You’re driving down a weird back road. Maybe the interstate was backed up. Or maybe your buddy found an article about some cool diner on a blog and you and your friends got lost looking for it. It started raining. You’re low on gas. But there’s a building up ahead, and as you get closer, a blurry light comes in focus: “The Marvelous Mystery.”
Out front there’s an old McDonald’s automated carousel; the little burger-faced fish beckons. The little kid in your brain wants to go for a ride, but your adult iOS tells you that’s silly.
Inside there is a hum of constant machinery, to your left is a Skee-Ball machine emblazoned with the name “Big Bertha.” The titular Bertha leers a friendly grin, while three or four other ancient arcade games whiz, whir and ding.
Of course, The Marvelous Mystery is not in the middle of nowhere, and most Louisvillians are pretty aware of the store’s ancestor, WHY Louisville, and its goofy uncle, The Lebowski Fest, both projects of the entrepreneur Will Russell.
After a brief stint as an online-only T-shirt shop and a string of successful pop-ups over the summer, Russell and his business partner Lorna-Mae Ward have landed in a brick-and-mortar location on Barret Avenue.
When Insider Louisville visited the shop last Friday afternoon, Ward was behind the counter folding T-shirts, but she emerged to show off the shop’s wares.
“It’s kind of the same stuff as WHY Louisville, but I’m a new buyer, so it’s going to be a little different,” she says. “We’re going with housewares, novelty, oddity, stationery, toys. We have the punching nuns.”
There’s a plethora of other fun items, including masks, magic sets, air-fresheners and horse-head squirrel feeders. Much of the initial stock comes from business connections from WHY Louisville, but Ward explains she’s slowly adding variety.
“I’ve started looking for smaller wholesale companies so we can support creative people,” she says.
She also suggested I run through the short but mighty funhouse in the back of the store, which starts with a dive into large, 9-foot-tall inflated cleavage that belongs to a much bigger Big Bertha. The cleavage dive is followed by a vortex tunnel, then a room with a blue-tinged fortuneteller on a flat-screen TV who looks a lot like Russell in makeup and is possibly inspired by Jambi the Genie from “Pee-Wee’s Playhouse.”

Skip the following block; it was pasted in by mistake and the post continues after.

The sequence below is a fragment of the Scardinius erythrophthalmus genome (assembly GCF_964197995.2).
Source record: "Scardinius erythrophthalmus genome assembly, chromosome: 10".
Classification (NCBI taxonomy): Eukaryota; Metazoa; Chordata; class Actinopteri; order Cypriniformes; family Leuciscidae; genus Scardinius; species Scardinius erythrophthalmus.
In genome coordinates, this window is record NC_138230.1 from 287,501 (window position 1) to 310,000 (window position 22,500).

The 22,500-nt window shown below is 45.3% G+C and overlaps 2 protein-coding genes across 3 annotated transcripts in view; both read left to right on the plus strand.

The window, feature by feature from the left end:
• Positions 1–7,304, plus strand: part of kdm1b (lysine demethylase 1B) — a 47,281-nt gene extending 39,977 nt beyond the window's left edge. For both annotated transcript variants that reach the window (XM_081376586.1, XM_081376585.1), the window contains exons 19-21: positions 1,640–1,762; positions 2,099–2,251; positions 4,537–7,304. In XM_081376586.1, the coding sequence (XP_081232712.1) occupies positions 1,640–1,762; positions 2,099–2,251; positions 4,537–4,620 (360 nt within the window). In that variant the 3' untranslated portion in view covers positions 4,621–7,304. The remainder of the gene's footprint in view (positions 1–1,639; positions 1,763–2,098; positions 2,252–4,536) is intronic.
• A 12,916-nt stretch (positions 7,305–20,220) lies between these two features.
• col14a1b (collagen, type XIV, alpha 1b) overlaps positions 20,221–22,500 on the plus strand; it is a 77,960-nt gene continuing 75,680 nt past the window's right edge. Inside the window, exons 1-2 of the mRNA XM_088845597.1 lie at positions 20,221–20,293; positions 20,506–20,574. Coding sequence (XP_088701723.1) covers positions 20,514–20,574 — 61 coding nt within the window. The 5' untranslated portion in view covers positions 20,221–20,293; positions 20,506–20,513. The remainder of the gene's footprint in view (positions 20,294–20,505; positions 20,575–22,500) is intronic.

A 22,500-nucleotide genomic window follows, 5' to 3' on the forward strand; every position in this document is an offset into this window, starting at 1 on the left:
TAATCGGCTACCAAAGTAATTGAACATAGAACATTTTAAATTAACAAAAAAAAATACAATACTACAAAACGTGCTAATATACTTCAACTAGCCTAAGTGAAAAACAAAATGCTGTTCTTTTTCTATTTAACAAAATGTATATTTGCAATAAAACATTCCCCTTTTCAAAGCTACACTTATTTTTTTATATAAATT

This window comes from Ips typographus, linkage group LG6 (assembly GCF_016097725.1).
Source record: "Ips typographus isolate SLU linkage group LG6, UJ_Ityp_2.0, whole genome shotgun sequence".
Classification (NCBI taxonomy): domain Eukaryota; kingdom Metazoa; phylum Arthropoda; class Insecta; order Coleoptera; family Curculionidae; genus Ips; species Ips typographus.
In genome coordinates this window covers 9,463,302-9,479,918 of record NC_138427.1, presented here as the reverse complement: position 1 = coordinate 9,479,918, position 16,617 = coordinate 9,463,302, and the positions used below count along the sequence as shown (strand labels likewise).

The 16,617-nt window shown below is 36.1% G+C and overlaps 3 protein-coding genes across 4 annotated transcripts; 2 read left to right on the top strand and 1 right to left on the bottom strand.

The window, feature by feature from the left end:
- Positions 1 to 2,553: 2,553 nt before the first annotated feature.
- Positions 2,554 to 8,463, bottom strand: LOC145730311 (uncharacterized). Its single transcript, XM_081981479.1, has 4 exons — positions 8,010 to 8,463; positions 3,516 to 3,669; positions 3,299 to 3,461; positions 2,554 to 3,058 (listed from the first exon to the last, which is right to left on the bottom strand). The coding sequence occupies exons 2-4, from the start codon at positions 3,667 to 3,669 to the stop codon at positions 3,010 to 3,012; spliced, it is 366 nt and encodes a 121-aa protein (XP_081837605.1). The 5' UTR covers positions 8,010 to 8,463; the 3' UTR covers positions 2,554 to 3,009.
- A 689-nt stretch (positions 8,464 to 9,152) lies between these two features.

Shortly after I emerged from the brief but satisfying funhouse, Russell materialized, eager to show off the store, which he thinks of as a roadside attraction, and discuss its origins.
“The Marvelous Mystery was inspired when I visited Mystery Hole in Ansted, W.Va., when I was 17,” he says. “Since then, I’ve wanted an attraction of my own.”
The specific inspiration for the name of the store came from another attraction: Louisville’s mythic Fontaine Ferry Park had a place called The Marvelous Mystery, which was a “gravity room.” That’s a walk-through optical illusion adventure that — like the Ames room at Russell’s shop — is better seen than described.
“Here’s a scoop for you,” says Russell, leaning just a little bit closer. “We just put a down payment on a dark ride.”
For the uninitiated, Russell explains the old-school fun park rides.
“It’s like a miniature roller coaster,” he says. “You go up a hill, then slam through these metal doors and go through the ride. Buzzers go off and skeletons pop up. That will be in the back parking lot, hopefully by the end of the year.”
With all the sights and sounds in the store, it would be easy to miss the entrance to “Paradise Hall,” a new venue that opens Dec. 7 with a book launch for the artist Yoko Molotov’s “Babes of Louisville,” accompanied by a GRLwood show.
Russell takes me on a tour, and when you step through the entrance, a brick archway, you realize you have only been seeing a little less than half the real estate that Ward and Russell are working with for this attraction.
Picture a bare brick room with 20-foot-tall ceilings, about halfway between the size of Kaiju and The Cure. One end of the room has a small stage, currently home to a drum kit and a 10-foot inflatable gorilla.
Behind Paradise Hall, the building goes back even further. Russell walks me past “the green room,” already adorned with ghosts and lenticular art — it already feels like The Marvelous Mystery. Behind that is a dressing room where Russell has stored some large character costumes. He hopes visiting bands will catch the spirit of the place and wear them while performing.
“You know this place is haunted,” Russell says matter-of-factly.
Whether there are or aren’t actual ghosts in residence remains to be seen, but Russell is right.
The Marvelous Mystery is haunted by a palpable nostalgia for the unknown and odd. It feels like the childhood joy of sneaking down to the TV room to watch a late-night scary movie, or the time you would have sworn Chuck E. Cheese looked at you with just a little bit of murder in his big plastic eyes.
It’s not in the middle of nowhere, but it’s certainly a roadside attraction worthy of the title, and in addition to great Louisville-centric shirts and oddities, it’s just a damn good time.
The Marvelous Mystery is located at 994 Barret Ave. in the newly christened “Paradise District.” It’s open Monday through Friday, from 11 a.m. to 7 p.m., Saturday from 10 a.m. to 8 p.m., and Sunday from 11 a.m. to 5 p.m. The attractions are free.